When James and Ashley left on our fourth day on the island, I threw my I love you over my shoulder as I braced myself to run through the streets in a tropical downpour. I seriously hate goodbyes. If there hadn’t been the need to brace against the rain, I probably would have had more time to think about how sad it was that I wasn’t sure when the next time I’d see them was. I’ve never been one of those people who gets stuck to home, who wonders what I’m doing every time I get back on the plane to Sydney; but that doesn’t mean it’s any easier to look my loved ones in the eye and tell them how I really feel every time I walk away. I guess on some levels, I’m still an avoider when it comes to matters of the heart.
I planned my second dive accordingly so that an extreme high would follow what I knew would be one of the lowest lows of the trip. So I ran away from the goodbye and changed into my shorty wetsuit.
When I surfaced, feeling that same high as the day before, the lightness in my head was attributed to more than just excitement. I was feeling slightly nauseous. At first, I worried I’d had bad air, but the truth was that I knew too well that feeling in my head and the heat rushing through my body. I was hungover. And diving hungover is not recommended.
I decided to head back to the hostel and have a nap, since I didn’t have anyone to meet for galavanting around the island, and it was pouring anyway. As I laid down on my bunk in the empty four-bed dorm, the door opened and in walked one of the girls who worked at the front desk of the hostel.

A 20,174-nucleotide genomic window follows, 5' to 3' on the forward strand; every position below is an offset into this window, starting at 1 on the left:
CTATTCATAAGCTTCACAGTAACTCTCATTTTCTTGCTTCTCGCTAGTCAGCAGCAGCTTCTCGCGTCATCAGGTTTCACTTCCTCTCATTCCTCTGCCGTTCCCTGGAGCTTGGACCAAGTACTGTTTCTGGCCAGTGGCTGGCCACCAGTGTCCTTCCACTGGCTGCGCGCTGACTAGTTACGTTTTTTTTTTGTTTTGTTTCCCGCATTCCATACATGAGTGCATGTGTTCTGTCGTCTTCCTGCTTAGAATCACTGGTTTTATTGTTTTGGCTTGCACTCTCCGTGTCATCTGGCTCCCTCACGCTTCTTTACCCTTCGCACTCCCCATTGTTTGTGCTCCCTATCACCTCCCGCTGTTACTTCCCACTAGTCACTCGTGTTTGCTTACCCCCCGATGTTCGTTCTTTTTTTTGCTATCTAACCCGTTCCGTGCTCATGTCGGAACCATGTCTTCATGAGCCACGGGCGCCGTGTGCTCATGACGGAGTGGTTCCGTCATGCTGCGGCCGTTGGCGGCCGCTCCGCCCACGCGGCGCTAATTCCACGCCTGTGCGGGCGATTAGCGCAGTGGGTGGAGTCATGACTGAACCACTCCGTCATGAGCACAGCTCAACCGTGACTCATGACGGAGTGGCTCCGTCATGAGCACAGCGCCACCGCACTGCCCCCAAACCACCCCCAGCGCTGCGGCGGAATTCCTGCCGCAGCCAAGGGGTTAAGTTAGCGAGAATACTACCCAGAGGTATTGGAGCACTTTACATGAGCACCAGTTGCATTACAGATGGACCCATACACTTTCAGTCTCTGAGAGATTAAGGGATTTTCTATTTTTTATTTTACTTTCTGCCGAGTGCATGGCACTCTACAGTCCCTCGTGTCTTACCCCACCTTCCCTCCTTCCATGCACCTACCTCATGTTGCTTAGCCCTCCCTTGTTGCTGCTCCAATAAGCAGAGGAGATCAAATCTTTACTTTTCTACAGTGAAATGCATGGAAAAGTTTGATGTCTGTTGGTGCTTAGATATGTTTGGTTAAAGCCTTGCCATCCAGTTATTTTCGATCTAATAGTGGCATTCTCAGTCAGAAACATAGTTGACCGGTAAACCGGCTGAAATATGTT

You’re getting a roommate.
It could have been perfect timing, my family had just left and I was alone again. It couldn’t be a bad thing, right? When he came in a few minutes later, he introduced himself and promptly took himself outside to smoke a cigarette. All travellers smoke, so I didn’t judge. We got to talking, about where we’d travelled to and what we were doing in Honduras. For a while, it was a fine enough conversation, he’d been travelling around SE Asia and lived in Singapore for a bit.
Then, he started talking about how he’d been in jail in Singapore, my guard went up slightly, but I decided to hear him out. We all make mistakes after all. Basically, the story was, or at least the one he told me, that he’d gotten drunk and tried to enter the conductor’s cabin of a subway train. When reprimanded, he’d thrown a fit. He struck me as being too old to defy authority in the midst of too much alcohol. This was something I’d done in my early 20s before I’d properly been able to understand for myself when I’d had too much to drink.
Although wary, I kept the conversation going, I even accompanied my new roomie on a walk to the shop so he could buy booze and Coke and I could get some soap and juice.
We kept talking, he insisted I drink a Jack and Coke, even though I insisted I was far too hungover. I politely sipped the drink before setting it on the bedside table as he looked away to rifle through his bag.
He produced a tiny baggy of cocaine and poured a line out on the small chest of drawers next to his bunk.